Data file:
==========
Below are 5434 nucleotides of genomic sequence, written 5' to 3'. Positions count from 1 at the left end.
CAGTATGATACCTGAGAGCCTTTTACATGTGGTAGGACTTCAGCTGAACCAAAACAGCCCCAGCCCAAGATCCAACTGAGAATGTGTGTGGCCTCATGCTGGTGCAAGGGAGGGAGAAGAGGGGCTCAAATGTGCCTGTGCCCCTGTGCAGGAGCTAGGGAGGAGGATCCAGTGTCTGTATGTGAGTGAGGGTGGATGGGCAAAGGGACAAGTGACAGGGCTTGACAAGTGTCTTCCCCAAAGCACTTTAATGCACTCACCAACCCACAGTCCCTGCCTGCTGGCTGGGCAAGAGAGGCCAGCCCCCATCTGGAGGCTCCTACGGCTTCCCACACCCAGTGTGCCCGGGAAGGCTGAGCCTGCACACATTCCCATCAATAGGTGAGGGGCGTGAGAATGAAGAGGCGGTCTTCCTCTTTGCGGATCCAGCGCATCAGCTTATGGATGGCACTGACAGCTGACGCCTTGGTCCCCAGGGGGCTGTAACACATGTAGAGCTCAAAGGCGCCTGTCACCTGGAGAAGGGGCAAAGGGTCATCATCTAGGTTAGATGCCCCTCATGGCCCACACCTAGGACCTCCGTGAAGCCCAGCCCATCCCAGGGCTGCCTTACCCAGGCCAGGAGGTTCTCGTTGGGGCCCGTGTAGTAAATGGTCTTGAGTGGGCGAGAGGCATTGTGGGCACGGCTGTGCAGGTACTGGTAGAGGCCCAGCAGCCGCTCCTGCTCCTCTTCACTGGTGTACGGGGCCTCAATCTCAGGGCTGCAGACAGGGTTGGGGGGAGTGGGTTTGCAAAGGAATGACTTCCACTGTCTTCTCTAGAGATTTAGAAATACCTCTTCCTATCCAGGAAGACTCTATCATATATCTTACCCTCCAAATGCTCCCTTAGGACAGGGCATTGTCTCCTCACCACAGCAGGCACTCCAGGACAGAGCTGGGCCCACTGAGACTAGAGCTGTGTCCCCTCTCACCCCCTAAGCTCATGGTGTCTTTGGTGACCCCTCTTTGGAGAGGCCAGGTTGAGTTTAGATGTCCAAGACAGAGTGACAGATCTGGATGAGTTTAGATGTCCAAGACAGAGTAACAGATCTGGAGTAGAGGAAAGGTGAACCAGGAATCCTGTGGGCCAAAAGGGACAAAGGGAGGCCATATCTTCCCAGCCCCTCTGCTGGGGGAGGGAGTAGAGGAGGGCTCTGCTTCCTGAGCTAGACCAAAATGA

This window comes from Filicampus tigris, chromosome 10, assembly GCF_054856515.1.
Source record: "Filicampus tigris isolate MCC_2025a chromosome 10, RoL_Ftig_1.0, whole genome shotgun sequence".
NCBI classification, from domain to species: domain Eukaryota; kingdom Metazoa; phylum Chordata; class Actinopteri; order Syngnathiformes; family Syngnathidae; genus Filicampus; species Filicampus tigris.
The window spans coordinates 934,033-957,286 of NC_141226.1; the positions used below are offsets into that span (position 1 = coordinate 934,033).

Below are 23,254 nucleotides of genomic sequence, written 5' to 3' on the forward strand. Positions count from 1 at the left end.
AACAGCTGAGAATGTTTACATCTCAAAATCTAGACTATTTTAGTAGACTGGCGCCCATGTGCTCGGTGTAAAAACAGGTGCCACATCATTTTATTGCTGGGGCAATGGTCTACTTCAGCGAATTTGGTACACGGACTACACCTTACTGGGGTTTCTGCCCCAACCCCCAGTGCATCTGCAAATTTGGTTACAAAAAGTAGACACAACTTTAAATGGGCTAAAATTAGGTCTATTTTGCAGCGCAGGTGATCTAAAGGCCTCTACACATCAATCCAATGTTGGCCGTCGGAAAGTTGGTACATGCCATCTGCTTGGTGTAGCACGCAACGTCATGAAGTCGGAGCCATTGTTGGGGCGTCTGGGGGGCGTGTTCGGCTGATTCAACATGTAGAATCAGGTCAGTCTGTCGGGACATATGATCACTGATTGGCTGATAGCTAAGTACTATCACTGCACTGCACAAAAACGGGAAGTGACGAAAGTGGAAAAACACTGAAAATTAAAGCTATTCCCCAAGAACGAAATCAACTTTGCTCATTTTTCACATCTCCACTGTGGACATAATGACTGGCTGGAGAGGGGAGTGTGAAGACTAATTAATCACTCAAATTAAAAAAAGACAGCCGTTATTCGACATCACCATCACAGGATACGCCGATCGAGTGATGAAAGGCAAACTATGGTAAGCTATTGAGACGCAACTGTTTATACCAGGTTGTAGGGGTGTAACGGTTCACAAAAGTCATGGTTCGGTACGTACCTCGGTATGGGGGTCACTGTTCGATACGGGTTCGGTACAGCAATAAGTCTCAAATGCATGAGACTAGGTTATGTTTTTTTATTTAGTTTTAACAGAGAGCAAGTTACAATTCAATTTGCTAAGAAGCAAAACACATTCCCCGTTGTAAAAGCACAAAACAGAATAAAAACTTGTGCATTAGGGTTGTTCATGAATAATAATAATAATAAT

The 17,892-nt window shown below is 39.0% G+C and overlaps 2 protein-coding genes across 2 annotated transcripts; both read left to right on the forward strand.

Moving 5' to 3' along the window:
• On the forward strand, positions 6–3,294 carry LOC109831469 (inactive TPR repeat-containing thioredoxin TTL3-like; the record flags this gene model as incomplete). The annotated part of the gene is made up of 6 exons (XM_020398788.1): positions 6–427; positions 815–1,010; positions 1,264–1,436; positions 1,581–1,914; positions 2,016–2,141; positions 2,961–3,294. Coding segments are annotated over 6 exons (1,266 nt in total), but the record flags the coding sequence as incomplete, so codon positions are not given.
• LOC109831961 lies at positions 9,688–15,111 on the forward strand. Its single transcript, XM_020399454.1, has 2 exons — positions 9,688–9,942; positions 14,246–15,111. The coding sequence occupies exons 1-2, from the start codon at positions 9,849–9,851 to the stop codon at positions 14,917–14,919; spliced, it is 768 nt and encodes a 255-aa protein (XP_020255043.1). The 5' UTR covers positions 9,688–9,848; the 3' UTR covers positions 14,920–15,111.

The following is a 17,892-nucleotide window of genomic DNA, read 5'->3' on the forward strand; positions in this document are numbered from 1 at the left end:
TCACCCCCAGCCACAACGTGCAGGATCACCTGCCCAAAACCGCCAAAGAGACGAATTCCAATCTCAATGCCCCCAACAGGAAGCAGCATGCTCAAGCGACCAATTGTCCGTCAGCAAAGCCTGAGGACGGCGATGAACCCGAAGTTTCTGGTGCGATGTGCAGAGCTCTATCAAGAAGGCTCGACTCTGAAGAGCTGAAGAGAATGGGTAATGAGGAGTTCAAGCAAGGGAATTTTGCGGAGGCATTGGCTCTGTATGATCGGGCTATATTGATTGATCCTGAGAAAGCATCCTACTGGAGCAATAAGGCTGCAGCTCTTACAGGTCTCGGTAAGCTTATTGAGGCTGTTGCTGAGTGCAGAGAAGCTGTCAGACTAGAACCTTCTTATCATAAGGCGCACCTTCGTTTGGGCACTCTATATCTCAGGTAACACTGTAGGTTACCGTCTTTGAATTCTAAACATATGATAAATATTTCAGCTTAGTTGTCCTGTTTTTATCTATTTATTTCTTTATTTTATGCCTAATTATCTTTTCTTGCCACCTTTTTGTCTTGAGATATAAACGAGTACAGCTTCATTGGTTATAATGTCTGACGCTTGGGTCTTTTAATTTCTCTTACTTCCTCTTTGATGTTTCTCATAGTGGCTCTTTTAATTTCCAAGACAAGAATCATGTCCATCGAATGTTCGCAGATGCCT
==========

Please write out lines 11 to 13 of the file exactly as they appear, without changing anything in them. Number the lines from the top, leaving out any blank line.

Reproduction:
• On the forward strand, positions 6–3,294 carry LOC109831469 (inactive TPR repeat-containing thioredoxin TTL3-like; the record flags this gene model as incomplete). The annotated part of the gene is made up of 6 exons (XM_020398788.1): positions 6–427; positions 815–1,010; positions 1,264–1,436; positions 1,581–1,914; positions 2,016–2,141; positions 2,961–3,294. Coding segments are annotated over 6 exons (1,266 nt in total), but the record flags the coding sequence as incomplete, so codon positions are not given.
• LOC109831961 lies at positions 9,688–15,111 on the forward strand. Its single transcript, XM_020399454.1, has 2 exons — positions 9,688–9,942; positions 14,246–15,111. The coding sequence occupies exons 1-2, from the start codon at positions 9,849–9,851 to the stop codon at positions 14,917–14,919; spliced, it is 768 nt and encodes a 255-aa protein (XP_020255043.1). The 5' UTR covers positions 9,688–9,848; the 3' UTR covers positions 14,920–15,111.

The following is a 17,892-nucleotide window of genomic DNA, read 5'->3' on the forward strand; positions in this document are numbered from 1 at the left end: